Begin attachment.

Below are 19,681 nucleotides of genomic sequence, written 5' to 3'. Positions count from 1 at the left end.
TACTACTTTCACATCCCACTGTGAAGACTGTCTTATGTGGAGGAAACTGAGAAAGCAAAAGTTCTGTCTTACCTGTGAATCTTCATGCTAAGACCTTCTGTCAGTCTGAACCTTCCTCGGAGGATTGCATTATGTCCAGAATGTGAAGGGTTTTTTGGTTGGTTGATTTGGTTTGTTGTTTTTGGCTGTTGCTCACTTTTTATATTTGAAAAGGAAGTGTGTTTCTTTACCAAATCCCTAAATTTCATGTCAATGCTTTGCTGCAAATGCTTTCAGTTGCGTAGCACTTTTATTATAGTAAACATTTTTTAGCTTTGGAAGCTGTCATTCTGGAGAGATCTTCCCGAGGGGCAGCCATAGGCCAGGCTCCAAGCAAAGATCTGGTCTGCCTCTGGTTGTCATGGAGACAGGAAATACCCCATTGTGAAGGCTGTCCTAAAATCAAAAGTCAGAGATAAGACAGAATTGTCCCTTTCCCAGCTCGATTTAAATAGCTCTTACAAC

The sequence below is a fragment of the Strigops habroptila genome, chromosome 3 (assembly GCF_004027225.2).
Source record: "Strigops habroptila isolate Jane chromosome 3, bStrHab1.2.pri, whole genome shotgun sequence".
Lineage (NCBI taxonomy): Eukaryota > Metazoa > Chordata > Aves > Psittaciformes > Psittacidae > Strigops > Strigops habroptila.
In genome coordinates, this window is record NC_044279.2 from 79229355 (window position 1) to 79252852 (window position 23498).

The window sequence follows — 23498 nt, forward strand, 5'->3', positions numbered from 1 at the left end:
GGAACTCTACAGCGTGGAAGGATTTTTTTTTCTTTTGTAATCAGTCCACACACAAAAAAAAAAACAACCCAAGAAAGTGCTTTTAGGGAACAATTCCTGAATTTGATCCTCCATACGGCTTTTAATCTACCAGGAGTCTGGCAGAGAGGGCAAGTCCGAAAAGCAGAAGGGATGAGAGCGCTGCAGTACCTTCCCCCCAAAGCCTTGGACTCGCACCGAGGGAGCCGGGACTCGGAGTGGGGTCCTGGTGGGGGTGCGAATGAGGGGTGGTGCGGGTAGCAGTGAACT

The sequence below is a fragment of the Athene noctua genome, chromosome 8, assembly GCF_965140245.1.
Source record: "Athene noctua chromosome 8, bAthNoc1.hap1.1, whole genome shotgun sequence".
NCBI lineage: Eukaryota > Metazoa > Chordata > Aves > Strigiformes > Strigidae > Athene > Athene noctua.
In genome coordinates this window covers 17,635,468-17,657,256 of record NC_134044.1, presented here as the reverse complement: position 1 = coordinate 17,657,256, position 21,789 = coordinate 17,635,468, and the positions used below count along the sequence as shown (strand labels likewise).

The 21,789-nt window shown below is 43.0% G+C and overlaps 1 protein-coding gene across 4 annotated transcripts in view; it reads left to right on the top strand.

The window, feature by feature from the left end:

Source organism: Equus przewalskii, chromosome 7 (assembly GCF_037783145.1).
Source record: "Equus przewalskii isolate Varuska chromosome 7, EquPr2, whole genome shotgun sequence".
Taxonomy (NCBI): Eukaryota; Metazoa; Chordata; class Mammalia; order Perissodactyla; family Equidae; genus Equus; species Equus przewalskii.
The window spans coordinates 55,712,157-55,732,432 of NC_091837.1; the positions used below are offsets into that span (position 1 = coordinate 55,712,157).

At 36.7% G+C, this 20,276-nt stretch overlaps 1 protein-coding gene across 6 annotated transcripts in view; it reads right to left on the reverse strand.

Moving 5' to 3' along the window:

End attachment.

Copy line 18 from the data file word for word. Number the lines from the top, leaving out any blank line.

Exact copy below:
The window spans coordinates 55,712,157-55,732,432 of NC_091837.1; the positions used below are offsets into that span (position 1 = coordinate 55,712,157).